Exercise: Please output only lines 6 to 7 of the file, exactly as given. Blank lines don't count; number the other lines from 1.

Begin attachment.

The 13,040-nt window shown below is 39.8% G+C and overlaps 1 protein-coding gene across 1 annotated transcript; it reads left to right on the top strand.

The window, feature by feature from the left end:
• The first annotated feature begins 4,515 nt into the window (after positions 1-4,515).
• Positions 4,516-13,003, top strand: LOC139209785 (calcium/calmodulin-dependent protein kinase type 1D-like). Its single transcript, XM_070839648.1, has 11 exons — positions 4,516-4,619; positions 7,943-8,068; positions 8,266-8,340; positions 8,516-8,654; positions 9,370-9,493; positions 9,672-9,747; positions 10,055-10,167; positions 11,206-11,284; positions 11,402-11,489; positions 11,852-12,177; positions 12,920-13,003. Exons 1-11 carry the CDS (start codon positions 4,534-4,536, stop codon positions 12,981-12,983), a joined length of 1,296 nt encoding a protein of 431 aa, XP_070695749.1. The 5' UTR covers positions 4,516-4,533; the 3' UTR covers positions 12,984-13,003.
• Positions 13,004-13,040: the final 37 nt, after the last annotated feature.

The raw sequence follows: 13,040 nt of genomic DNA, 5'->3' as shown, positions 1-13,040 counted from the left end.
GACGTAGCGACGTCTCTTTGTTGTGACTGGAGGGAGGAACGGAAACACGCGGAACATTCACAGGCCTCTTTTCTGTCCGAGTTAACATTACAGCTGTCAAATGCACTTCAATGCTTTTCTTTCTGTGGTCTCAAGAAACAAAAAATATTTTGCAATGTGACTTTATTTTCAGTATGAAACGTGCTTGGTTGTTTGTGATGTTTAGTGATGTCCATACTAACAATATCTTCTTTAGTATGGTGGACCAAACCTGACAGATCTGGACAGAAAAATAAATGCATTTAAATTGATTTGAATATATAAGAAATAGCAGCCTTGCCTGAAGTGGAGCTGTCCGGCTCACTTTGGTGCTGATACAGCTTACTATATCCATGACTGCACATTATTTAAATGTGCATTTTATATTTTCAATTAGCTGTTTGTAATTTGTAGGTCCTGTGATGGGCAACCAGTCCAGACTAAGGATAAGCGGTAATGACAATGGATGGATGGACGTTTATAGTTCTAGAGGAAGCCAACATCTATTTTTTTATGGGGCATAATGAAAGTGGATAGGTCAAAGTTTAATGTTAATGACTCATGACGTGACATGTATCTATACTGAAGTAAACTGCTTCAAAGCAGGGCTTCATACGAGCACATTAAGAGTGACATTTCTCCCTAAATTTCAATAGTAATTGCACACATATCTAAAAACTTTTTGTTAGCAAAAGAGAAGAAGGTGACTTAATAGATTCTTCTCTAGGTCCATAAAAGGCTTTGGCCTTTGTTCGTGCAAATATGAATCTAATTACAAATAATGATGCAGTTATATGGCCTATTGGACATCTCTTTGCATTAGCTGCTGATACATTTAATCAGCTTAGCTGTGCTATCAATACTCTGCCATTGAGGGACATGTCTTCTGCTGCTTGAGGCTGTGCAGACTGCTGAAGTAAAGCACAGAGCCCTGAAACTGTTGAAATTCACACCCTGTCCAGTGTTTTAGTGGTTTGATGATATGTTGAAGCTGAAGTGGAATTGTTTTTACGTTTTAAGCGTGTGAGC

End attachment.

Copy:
The raw sequence follows: 13,040 nt of genomic DNA, 5'->3' as shown, positions 1-13,040 counted from the left end.
GACGTAGCGACGTCTCTTTGTTGTGACTGGAGGGAGGAACGGAAACACGCGGAACATTCACAGGCCTCTTTTCTGTCCGAGTTAACATTACAGCTGTCAAATGCACTTCAATGCTTTTCTTTCTGTGGTCTCAAGAAACAAAAAATATTTTGCAATGTGACTTTATTTTCAGTATGAAACGTGCTTGGTTGTTTGTGATGTTTAGTGATGTCCATACTAACAATATCTTCTTTAGTATGGTGGACCAAACCTGACAGATCTGGACAGAAAAATAAATGCATTTAAATTGATTTGAATATATAAGAAATAGCAGCCTTGCCTGAAGTGGAGCTGTCCGGCTCACTTTGGTGCTGATACAGCTTACTATATCCATGACTGCACATTATTTAAATGTGCATTTTATATTTTCAATTAGCTGTTTGTAATTTGTAGGTCCTGTGATGGGCAACCAGTCCAGACTAAGGATAAGCGGTAATGACAATGGATGGATGGACGTTTATAGTTCTAGAGGAAGCCAACATCTATTTTTTTATGGGGCATAATGAAAGTGGATAGGTCAAAGTTTAATGTTAATGACTCATGACGTGACATGTATCTATACTGAAGTAAACTGCTTCAAAGCAGGGCTTCATACGAGCACATTAAGAGTGACATTTCTCCCTAAATTTCAATAGTAATTGCACACATATCTAAAAACTTTTTGTTAGCAAAAGAGAAGAAGGTGACTTAATAGATTCTTCTCTAGGTCCATAAAAGGCTTTGGCCTTTGTTCGTGCAAATATGAATCTAATTACAAATAATGATGCAGTTATATGGCCTATTGGACATCTCTTTGCATTAGCTGCTGATACATTTAATCAGCTTAGCTGTGCTATCAATACTCTGCCATTGAGGGACATGTCTTCTGCTGCTTGAGGCTGTGCAGACTGCTGAAGTAAAGCACAGAGCCCTGAAACTGTTGAAATTCACACCCTGTCCAGTGTTTTAGTGGTTTGATGATATGTTGAAGCTGAAGTGGAATTGTTTTTACGTTTTAAGCGTGTGAGC